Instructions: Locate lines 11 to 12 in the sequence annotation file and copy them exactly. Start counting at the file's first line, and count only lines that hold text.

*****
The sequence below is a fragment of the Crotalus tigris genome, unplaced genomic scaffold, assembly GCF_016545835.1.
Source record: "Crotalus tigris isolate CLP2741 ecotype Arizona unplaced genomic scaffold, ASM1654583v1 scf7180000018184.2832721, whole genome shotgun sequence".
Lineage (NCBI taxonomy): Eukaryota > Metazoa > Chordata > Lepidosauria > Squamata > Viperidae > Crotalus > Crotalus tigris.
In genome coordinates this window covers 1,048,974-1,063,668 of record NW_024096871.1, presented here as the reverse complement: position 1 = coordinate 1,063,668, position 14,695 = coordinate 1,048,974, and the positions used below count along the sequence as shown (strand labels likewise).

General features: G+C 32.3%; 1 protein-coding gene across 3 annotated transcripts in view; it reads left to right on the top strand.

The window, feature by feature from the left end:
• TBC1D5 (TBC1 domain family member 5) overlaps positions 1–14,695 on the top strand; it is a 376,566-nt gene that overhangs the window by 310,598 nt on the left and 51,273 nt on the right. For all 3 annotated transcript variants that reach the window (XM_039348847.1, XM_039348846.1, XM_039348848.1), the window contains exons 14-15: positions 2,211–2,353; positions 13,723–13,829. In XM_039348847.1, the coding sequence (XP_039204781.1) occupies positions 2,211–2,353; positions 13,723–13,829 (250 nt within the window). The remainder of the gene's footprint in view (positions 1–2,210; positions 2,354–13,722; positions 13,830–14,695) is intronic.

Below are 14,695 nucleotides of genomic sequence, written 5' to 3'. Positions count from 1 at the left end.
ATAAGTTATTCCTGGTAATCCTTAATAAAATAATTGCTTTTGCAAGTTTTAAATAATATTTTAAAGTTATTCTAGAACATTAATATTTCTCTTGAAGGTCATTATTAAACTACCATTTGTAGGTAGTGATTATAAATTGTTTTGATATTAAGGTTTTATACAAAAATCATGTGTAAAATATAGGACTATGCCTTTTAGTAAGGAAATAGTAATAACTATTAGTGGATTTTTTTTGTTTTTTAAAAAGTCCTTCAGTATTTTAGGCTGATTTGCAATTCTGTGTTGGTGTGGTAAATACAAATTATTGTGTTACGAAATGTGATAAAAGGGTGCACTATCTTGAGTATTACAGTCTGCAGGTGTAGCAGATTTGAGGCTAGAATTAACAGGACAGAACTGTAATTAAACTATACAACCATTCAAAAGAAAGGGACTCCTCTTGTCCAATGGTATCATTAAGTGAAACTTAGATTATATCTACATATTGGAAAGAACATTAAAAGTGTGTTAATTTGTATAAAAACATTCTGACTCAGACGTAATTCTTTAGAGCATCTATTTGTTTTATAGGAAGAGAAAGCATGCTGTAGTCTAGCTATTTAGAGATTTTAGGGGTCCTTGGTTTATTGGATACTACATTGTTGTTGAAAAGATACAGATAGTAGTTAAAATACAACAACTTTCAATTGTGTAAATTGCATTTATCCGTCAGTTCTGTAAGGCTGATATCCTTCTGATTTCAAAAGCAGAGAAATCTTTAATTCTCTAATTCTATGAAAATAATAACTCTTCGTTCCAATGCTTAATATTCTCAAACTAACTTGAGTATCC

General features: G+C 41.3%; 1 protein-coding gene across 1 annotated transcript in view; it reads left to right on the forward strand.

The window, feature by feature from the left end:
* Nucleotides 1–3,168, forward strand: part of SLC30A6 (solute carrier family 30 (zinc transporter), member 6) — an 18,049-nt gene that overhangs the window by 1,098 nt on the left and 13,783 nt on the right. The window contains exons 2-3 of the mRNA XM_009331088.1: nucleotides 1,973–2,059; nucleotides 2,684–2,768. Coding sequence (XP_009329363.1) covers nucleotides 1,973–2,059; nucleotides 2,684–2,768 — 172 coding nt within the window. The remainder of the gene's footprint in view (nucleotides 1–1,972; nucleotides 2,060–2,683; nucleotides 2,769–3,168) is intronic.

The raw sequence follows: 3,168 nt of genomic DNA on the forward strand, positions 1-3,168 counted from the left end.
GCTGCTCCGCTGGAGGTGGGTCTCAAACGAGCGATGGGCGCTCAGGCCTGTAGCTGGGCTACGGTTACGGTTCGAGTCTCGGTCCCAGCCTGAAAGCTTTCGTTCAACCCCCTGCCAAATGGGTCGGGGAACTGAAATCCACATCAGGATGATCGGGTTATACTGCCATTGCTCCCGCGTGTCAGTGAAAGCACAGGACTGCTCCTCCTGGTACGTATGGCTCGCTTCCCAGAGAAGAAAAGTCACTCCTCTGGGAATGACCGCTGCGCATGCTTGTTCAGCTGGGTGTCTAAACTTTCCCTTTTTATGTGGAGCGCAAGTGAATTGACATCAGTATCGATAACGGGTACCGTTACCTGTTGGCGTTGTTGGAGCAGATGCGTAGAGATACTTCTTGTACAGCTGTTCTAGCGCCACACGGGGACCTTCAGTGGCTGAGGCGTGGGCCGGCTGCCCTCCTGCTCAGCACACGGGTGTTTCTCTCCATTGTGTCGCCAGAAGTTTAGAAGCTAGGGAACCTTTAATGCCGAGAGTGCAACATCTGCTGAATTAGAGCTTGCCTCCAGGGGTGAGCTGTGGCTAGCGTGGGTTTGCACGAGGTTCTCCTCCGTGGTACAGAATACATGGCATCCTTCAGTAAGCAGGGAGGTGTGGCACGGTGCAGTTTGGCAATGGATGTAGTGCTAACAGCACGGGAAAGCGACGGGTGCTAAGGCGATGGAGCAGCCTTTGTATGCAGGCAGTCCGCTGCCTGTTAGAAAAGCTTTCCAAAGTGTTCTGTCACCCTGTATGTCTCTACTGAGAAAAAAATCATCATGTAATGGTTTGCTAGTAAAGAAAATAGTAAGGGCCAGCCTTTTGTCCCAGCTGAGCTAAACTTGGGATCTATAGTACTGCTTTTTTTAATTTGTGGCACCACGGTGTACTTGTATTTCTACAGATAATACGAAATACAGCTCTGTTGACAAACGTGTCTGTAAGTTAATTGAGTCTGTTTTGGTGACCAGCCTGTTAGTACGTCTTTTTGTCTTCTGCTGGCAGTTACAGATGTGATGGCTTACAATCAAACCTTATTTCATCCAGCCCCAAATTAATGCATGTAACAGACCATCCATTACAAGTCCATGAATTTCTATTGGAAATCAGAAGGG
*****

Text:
The window, feature by feature from the left end:
* Nucleotides 1–3,168, forward strand: part of SLC30A6 (solute carrier family 30 (zinc transporter), member 6) — an 18,049-nt gene that overhangs the window by 1,098 nt on the left and 13,783 nt on the right. The window contains exons 2-3 of the mRNA XM_009331088.1: nucleotides 1,973–2,059; nucleotides 2,684–2,768. Coding sequence (XP_009329363.1) covers nucleotides 1,973–2,059; nucleotides 2,684–2,768 — 172 coding nt within the window. The remainder of the gene's footprint in view (nucleotides 1–1,972; nucleotides 2,060–2,683; nucleotides 2,769–3,168) is intronic.